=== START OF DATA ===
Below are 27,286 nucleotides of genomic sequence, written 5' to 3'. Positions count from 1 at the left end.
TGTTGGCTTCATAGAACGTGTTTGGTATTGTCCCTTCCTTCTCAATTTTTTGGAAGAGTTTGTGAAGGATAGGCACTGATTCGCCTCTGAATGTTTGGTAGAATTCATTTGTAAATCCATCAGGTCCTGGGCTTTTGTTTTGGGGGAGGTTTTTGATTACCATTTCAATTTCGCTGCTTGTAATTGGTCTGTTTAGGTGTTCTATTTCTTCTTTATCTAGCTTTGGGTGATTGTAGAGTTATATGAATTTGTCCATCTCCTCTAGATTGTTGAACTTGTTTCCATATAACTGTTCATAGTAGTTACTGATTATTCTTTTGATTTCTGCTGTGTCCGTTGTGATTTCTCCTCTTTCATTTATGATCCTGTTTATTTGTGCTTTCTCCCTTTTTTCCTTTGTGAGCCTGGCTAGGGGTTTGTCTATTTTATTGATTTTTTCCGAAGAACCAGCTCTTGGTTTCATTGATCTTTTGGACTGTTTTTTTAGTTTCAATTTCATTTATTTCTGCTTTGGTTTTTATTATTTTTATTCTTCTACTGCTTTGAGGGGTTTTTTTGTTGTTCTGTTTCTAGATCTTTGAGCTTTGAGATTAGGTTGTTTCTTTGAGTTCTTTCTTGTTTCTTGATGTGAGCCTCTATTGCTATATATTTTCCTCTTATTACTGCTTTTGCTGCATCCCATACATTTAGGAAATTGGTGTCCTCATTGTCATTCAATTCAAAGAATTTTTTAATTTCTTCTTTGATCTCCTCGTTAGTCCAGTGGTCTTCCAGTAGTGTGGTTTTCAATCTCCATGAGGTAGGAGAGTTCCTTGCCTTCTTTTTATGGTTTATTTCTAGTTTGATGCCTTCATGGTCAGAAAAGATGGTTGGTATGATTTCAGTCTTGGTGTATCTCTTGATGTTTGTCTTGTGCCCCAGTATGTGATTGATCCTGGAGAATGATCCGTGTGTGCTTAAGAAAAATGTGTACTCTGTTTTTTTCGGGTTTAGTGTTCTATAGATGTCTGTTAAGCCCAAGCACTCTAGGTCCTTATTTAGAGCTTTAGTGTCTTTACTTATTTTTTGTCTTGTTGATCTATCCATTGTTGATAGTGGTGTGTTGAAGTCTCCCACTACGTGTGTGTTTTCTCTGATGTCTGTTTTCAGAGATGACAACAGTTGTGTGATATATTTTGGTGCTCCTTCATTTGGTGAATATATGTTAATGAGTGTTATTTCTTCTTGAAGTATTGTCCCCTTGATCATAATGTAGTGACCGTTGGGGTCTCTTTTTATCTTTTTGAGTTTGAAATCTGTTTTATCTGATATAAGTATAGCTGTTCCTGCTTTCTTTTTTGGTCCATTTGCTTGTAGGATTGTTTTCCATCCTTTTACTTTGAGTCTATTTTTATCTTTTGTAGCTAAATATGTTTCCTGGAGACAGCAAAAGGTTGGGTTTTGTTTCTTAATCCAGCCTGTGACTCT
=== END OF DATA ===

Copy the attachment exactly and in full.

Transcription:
Below are 27,286 nucleotides of genomic sequence, written 5' to 3'. Positions count from 1 at the left end.
TGTTGGCTTCATAGAACGTGTTTGGTATTGTCCCTTCCTTCTCAATTTTTTGGAAGAGTTTGTGAAGGATAGGCACTGATTCGCCTCTGAATGTTTGGTAGAATTCATTTGTAAATCCATCAGGTCCTGGGCTTTTGTTTTGGGGGAGGTTTTTGATTACCATTTCAATTTCGCTGCTTGTAATTGGTCTGTTTAGGTGTTCTATTTCTTCTTTATCTAGCTTTGGGTGATTGTAGAGTTATATGAATTTGTCCATCTCCTCTAGATTGTTGAACTTGTTTCCATATAACTGTTCATAGTAGTTACTGATTATTCTTTTGATTTCTGCTGTGTCCGTTGTGATTTCTCCTCTTTCATTTATGATCCTGTTTATTTGTGCTTTCTCCCTTTTTTCCTTTGTGAGCCTGGCTAGGGGTTTGTCTATTTTATTGATTTTTTCCGAAGAACCAGCTCTTGGTTTCATTGATCTTTTGGACTGTTTTTTTAGTTTCAATTTCATTTATTTCTGCTTTGGTTTTTATTATTTTTATTCTTCTACTGCTTTGAGGGGTTTTTTTGTTGTTCTGTTTCTAGATCTTTGAGCTTTGAGATTAGGTTGTTTCTTTGAGTTCTTTCTTGTTTCTTGATGTGAGCCTCTATTGCTATATATTTTCCTCTTATTACTGCTTTTGCTGCATCCCATACATTTAGGAAATTGGTGTCCTCATTGTCATTCAATTCAAAGAATTTTTTAATTTCTTCTTTGATCTCCTCGTTAGTCCAGTGGTCTTCCAGTAGTGTGGTTTTCAATCTCCATGAGGTAGGAGAGTTCCTTGCCTTCTTTTTATGGTTTATTTCTAGTTTGATGCCTTCATGGTCAGAAAAGATGGTTGGTATGATTTCAGTCTTGGTGTATCTCTTGATGTTTGTCTTGTGCCCCAGTATGTGATTGATCCTGGAGAATGATCCGTGTGTGCTTAAGAAAAATGTGTACTCTGTTTTTTTCGGGTTTAGTGTTCTATAGATGTCTGTTAAGCCCAAGCACTCTAGGTCCTTATTTAGAGCTTTAGTGTCTTTACTTATTTTTTGTCTTGTTGATCTATCCATTGTTGATAGTGGTGTGTTGAAGTCTCCCACTACGTGTGTGTTTTCTCTGATGTCTGTTTTCAGAGATGACAACAGTTGTGTGATATATTTTGGTGCTCCTTCATTTGGTGAATATATGTTAATGAGTGTTATTTCTTCTTGAAGTATTGTCCCCTTGATCATAATGTAGTGACCGTTGGGGTCTCTTTTTATCTTTTTGAGTTTGAAATCTGTTTTATCTGATATAAGTATAGCTGTTCCTGCTTTCTTTTTTGGTCCATTTGCTTGTAGGATTGTTTTCCATCCTTTTACTTTGAGTCTATTTTTATCTTTTGTAGCTAAATATGTTTCCTGGAGACAGCAAAAGGTTGGGTTTTGTTTCTTAATCCAGCCTGTGACTCT